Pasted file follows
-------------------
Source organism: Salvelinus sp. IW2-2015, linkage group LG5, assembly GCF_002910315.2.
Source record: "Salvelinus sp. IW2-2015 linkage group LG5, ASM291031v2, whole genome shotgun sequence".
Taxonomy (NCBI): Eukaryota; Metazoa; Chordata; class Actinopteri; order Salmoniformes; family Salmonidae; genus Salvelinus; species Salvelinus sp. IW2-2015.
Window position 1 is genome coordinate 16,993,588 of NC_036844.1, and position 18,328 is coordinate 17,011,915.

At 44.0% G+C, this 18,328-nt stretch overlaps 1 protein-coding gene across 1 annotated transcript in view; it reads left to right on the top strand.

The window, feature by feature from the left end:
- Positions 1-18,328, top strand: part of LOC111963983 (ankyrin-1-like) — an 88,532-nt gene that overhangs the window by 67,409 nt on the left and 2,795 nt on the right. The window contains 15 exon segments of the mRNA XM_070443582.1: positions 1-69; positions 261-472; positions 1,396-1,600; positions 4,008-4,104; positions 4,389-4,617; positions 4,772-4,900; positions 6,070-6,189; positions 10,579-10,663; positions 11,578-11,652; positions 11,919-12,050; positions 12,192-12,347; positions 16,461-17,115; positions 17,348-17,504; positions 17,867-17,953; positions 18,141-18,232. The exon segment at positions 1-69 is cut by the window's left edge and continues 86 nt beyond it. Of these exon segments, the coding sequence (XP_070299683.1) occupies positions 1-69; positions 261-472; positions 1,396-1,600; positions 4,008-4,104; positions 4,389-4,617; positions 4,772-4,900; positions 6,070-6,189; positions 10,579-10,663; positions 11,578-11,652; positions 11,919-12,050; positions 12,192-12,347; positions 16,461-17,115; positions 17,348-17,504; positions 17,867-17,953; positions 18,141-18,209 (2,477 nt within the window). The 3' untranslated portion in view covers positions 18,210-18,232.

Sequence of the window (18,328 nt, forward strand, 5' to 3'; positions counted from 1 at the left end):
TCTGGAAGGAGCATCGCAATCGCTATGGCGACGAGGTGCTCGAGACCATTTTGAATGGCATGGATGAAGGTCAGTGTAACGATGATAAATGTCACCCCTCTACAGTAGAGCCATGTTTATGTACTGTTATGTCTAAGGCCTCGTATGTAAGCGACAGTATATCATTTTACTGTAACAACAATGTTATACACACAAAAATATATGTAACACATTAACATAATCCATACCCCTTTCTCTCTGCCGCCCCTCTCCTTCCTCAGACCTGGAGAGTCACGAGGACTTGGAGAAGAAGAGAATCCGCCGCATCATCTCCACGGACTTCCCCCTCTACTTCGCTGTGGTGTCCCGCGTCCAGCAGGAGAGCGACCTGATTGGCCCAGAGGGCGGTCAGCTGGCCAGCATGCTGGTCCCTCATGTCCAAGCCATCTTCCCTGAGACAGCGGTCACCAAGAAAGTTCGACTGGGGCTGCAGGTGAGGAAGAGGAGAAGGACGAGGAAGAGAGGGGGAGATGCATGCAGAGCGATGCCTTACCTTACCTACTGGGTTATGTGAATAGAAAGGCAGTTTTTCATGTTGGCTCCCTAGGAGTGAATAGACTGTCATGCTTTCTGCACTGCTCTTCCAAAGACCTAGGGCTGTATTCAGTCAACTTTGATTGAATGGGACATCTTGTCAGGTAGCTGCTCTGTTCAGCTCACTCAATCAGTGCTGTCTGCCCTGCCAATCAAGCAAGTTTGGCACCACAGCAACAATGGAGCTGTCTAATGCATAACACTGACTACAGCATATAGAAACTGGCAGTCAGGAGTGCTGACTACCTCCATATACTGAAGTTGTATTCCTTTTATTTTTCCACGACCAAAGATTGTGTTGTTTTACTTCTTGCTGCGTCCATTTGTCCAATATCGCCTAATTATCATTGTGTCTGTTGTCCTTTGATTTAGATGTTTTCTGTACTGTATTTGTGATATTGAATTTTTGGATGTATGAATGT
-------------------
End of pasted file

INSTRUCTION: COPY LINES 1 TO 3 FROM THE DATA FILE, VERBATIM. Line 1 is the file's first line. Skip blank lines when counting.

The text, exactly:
Source organism: Salvelinus sp. IW2-2015, linkage group LG5, assembly GCF_002910315.2.
Source record: "Salvelinus sp. IW2-2015 linkage group LG5, ASM291031v2, whole genome shotgun sequence".
Taxonomy (NCBI): Eukaryota; Metazoa; Chordata; class Actinopteri; order Salmoniformes; family Salmonidae; genus Salvelinus; species Salvelinus sp. IW2-2015.